During the SARS outbreak (2002-03) I was in engineering college and have no memories of it. Also, TBH I don’t remember much about the deadly Swine Flu which killed over 200,000 people worldwide.
If I think about it, I guess having not to read/think about critical events like these isn’t all good as it could lead you to underestimate their severity.
As I write this post, Coronavirus cases worldwide have crossed 115000 and has killed over 4200 people. As per WHO, Covid-19 is close to a pandemic
The count of confirmed cases in India stands at 62 as of 10:20 AM today. (2 deaths?)
It is anybody’s guess on how this graph would look from here.
PS: It would be fair to assume the actual numbers are significantly higher
The gif above conveys that bulk of the damage from COVID-19 can be avoided if we are able to spread out the occurrence of confirmed cases just around the capacity of our healthcare systems to handle. Anywhere in the world where that hasn’t happened has lead to massive damage to human life (Earlier Wuhan and now Italy).
No one would argue that health care infrastructure of India is capable to handle a massive outbreak like Wuhan (or Italy) and knowing the innumerable inefficiencies in our systems it is super scary to think how easily things can turn out of hand.
Some of the steps the government is taking to prevent an outbreak
- Increasing Testing Labs (52 as of now)
- Closing Schools, and Colleges (Kerala has also ordered restrictions on Public Events Cinemas too, so has J&K)
- Increasing Screening at Airports, Advising on Self Quarantine and Suspending Visas to affected countries (8 countries so far)
- Having Awareness Messages as Ringtones
- Kerala Govt is working on Increasing bandwidth and Improving internet connectivity.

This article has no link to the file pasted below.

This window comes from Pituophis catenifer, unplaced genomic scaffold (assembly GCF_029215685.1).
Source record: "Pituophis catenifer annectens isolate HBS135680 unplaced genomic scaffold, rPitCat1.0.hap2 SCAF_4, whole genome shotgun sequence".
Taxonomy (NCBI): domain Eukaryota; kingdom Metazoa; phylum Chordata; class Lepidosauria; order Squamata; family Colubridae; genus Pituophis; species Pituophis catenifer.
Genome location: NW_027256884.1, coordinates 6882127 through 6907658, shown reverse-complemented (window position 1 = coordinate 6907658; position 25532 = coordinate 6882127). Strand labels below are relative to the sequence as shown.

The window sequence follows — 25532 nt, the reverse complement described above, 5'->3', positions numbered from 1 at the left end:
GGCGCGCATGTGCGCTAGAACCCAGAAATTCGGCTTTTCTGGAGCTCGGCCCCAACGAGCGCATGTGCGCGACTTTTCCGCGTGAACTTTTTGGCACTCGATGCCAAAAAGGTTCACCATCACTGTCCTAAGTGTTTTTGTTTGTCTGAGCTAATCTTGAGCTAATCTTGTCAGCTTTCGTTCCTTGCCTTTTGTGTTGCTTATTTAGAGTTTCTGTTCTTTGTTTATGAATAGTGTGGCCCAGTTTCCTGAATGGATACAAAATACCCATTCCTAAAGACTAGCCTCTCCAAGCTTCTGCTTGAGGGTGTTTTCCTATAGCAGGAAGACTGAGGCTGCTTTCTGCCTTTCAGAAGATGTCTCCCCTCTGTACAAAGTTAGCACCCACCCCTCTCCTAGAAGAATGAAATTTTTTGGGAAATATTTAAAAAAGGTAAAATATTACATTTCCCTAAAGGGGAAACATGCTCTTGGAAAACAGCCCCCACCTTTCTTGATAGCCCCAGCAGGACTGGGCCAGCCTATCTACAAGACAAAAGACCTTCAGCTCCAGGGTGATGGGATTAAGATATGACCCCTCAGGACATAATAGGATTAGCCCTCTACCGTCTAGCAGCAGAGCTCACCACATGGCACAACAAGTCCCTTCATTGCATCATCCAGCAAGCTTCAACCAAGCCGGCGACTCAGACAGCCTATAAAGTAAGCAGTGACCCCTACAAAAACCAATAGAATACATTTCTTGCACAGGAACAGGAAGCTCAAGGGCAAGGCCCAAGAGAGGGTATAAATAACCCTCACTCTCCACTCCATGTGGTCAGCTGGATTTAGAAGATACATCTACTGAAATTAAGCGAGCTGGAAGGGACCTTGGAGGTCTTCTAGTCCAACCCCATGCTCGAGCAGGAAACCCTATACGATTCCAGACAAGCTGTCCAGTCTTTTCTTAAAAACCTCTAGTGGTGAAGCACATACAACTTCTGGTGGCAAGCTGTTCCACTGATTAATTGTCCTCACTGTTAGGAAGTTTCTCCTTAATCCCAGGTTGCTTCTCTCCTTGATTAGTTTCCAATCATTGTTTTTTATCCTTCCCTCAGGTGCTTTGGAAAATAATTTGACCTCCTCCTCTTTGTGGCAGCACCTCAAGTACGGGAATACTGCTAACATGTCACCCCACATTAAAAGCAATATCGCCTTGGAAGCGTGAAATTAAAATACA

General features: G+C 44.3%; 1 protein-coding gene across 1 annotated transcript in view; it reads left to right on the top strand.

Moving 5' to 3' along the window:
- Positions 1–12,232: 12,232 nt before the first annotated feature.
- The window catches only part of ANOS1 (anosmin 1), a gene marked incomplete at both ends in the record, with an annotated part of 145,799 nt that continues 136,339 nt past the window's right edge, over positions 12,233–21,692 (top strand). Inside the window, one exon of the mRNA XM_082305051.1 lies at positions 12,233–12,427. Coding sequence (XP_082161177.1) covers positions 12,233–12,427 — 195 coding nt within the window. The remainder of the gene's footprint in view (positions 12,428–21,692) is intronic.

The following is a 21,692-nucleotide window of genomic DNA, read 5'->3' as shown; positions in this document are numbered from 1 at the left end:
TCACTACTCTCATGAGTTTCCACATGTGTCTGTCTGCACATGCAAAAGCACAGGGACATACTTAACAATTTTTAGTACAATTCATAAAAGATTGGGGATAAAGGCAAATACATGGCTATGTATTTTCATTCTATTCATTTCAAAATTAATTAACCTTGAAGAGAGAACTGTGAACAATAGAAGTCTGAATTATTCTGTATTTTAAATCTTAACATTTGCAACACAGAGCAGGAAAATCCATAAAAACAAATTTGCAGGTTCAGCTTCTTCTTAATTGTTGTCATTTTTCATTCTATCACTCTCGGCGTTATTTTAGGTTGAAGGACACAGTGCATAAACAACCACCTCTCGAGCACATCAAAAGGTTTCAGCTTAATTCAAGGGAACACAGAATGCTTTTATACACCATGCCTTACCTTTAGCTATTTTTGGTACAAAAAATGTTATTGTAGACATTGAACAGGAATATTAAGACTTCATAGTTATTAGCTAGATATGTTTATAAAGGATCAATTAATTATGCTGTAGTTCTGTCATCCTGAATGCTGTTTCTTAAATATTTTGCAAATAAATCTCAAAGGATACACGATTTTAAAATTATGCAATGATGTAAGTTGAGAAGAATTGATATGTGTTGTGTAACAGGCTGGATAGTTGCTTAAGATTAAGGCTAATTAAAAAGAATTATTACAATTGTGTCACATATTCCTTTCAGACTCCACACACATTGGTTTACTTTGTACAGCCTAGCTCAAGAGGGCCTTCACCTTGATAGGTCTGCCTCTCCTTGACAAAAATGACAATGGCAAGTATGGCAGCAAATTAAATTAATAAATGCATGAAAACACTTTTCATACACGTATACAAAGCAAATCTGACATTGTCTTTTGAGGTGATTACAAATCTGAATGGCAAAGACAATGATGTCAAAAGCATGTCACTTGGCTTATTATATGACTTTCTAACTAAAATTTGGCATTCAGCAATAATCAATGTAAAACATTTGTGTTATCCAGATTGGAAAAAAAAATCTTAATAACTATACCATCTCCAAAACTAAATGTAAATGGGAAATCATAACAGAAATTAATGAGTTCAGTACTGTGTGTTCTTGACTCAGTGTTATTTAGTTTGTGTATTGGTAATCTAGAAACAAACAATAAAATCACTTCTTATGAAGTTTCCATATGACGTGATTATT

While government is doing it’s bit (and we can debate how effective they are at it), what might be more important for us is what we do to stay safe.
- 20% of confirmed cases have severe infections, 10% require ICU admission and up to 4% can die. Read here
- With SARS and MERS survivors are reported to have had long term respiratory issues. Read here
- Each new case infected 2.5 other people on average in the early stages of the epidemic. Read here
- No Vaccines for the disease and are likely to be available by early 2021.
- Re-occurence is possible. There are reports of people treated getting infected again
“Individual precaution does not scale to collective precaution…. Hence one must panic individually in order to avoid systemic problems.” – Nassim Taleb.
I feel super anxious these days, maybe because I have old parents and a young kid, or maybe it’s just me being me.
I guess the standard bell curve distribution holds true in this case too. While a smaller percentage would either be operating with minimal concerns/precautions as if nothing has changed (Holi toh khelenge hi) or taking extreme measures to stay safe, the majority would be split between worrying about the spread of virus and trying to make a living/lead normal life.
At a personal level, I’m trying to make a switch from B to C to the extent possible.
(Avoiding malls/gym/metros to begin with) and desperately trying to convince rest of my family.
Things we can and must do
- Convince ourselves that the risk is real. Read this
- Avoid crowded places
- Ensure personal hygiene
- Try to reduce exposure to unknown people. places
- Wear Masks, Use Santizers
- Stock up essentials?
While this might appear as fear mongering or unnecessary panic to some, the way I’d like to think here would be in terms of Unforeseen Risks.
Risk is complicated, which is why we’re not great at dealing with it. It’s more than just something bad happening. How risky something is depends on whether its target is prepared for it.
“Risk is what’s left over when you think you’ve thought of everything.”
Additional Reads (Will keep updating this list)
- Systematic Risk of Pandemic
- Why Does Soap Work So Well on Viruses
- Understanding pandemics: What they mean, don’t mean, and what comes next with the coronavirus
- FAQ’s by Harvard Health
Videos & Podcasts (Will Update Soon)
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